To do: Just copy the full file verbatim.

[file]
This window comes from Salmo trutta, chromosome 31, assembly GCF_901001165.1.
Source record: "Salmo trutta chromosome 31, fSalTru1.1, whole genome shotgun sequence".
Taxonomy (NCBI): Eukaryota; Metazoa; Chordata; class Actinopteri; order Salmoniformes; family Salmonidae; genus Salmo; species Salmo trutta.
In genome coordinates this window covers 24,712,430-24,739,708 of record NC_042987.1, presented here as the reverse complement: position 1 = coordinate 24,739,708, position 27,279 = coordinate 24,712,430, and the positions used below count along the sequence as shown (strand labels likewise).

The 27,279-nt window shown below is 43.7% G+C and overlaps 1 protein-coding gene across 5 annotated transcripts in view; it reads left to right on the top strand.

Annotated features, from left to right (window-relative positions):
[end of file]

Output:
This window comes from Salmo trutta, chromosome 31, assembly GCF_901001165.1.
Source record: "Salmo trutta chromosome 31, fSalTru1.1, whole genome shotgun sequence".
Taxonomy (NCBI): Eukaryota; Metazoa; Chordata; class Actinopteri; order Salmoniformes; family Salmonidae; genus Salmo; species Salmo trutta.
In genome coordinates this window covers 24,712,430-24,739,708 of record NC_042987.1, presented here as the reverse complement: position 1 = coordinate 24,739,708, position 27,279 = coordinate 24,712,430, and the positions used below count along the sequence as shown (strand labels likewise).

The 27,279-nt window shown below is 43.7% G+C and overlaps 1 protein-coding gene across 5 annotated transcripts in view; it reads left to right on the top strand.

Annotated features, from left to right (window-relative positions):